Diagnosis rates of early-onset dementia and Alzheimer’s disease tripled between 2013 and 2017, with Pennsylvania and New Jersey among the states most affected, according to the Blue Cross Blue Shield Association.
Its new report, released Thursday morning, is based on an analysis by the insurer of its claims data on 48 million commercially insured subscribers. It measured dementia diagnoses among subscribers ages 30 to 64. Dementia is considered early-onset when it occurs before age 65. Alzheimer’s is a form of dementia.
The insurer found that the rate of early-onset dementia and Alzheimer’s diagnoses increased from 4.2 per 10,000 adults 30 to 64 in 2013 to 12.6 per 10,000 adults in that age group in 2017. That converts to an increase from 0.042% to 0.13%, so these diagnoses are still very rare.
The average age of a person with one of these diagnoses was 49.
The insurer estimated that 131,000 commercially insured people had been diagnosed with early onset dementia or Alzheimer’s. It said the Alzheimer’s Association estimates that 200,000 Americans have these diagnoses.
Brian Harvey, executive director of the association’s Health of America Project, said early-onset dementia can be especially demanding for caregivers, and can lead to “depression, social isolation, and financial stress.”
The report is a snapshot of diagnoses at a particular time, not an analysis of new diagnoses. “Therefore,” the report said, “much of the growth in the diagnosis of these conditions over time can be attributed to the accumulation of people who are diagnosed with the condition and remain within the commercially [insured] population during the study period rather than to an actual increase in the rate of diagnosis year over year.”
David Wolk, a neurologist and co-director of the Penn Memory Center, said early-onset dementia may have been under-reported in the past. Doctors are more likely to know about it now and are in general diagnosing dementia earlier in its course, he said. He knew of no reason to suspect that early dementia is actually more common now.
Claims data can be flawed because it is not representative of the whole population, which also includes uninsured patients and people covered by Medicaid, Wolk said. Primary-care doctors may be less skilled at diagnosing dementia than the experts who typically are involved in clinical trials. Early-onset dementias, he said, “really are diagnoses that require the expertise of someone who sees a lot of memory disorder patients.”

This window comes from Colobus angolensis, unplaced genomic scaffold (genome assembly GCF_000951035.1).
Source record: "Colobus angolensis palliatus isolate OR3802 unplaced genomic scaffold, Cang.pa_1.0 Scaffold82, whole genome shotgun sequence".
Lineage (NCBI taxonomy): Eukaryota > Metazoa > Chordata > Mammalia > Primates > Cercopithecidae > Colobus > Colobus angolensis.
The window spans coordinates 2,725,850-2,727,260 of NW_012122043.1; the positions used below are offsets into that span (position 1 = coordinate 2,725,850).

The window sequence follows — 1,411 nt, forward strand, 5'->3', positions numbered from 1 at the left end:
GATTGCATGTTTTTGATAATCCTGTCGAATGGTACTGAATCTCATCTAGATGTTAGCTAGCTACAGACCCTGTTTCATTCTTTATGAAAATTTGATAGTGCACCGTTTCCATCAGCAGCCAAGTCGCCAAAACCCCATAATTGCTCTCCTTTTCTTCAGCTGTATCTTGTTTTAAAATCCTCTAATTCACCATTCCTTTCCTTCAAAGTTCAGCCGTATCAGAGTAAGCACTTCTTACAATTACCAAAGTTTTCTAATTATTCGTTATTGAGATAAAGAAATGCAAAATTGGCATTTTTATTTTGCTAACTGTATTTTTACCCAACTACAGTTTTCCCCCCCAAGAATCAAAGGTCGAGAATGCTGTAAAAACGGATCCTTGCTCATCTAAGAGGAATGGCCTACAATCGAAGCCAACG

Alzheimer’s and forms of frontotemporal dementia are the most common forms of dementia among people under 65, he said. Diagnoses are commonly made in the late 50s and early 60s. There is one genetic form of Alzheimer’s that strikes very young patients, often in their 30s and 40s.
Pennsylvania and New Jersey were among a group of states in the Blue Cross report with the highest rates of early-onset dementia. That range ran from 9.7 to 13 cases per 10,000 people 30 to 64. The group also included several Southern states. The lowest rates were among states in the country’s northern tier, from Wisconsin west, as well as Colorado and Utah.
Independence Blue Cross, which operates in Southeastern Pennsylvania, said the rate of early onset Alzheimer’s and dementia in its coverage area increased by 83% for its members ages 30 to 44; 50% for members ages 45 to 54; and, 40% for members 55 to 64 from 2014 to 2017. That time period is one year shorter than the one analyzed in the national report. Rates in 2017 were comparable to or lower than the rates in the national report.
Eighty-six percent of patients in the national study received brain imaging, and 57% filled a prescription for an antidepressant medication in the year before diagnosis with early-onset dementia or Alzheimer’s, suggesting some patients showed symptoms before diagnosis.
In a written release, Richard Snyder, chief medical officer and executive vice president of facilitated health networks for Independence Blue Cross, called the study results “concerning.”
“While the underlying cause is not clear,” he added, "advances in technology are certainly allowing for earlier and more definitive diagnosis. Regardless, those who develop dementia or Alzheimer’s at an early age will likely require care-giving, either from family members or health-care providers. The time, cost, and impact on families can be significant and can require additional support as these diseases progress.”
Ginny Calega, a geriatrician and vice president of medical affairs at Independence, said she thought increasing awareness of dementia among people of all ages may have led to an increase in screening for the condition.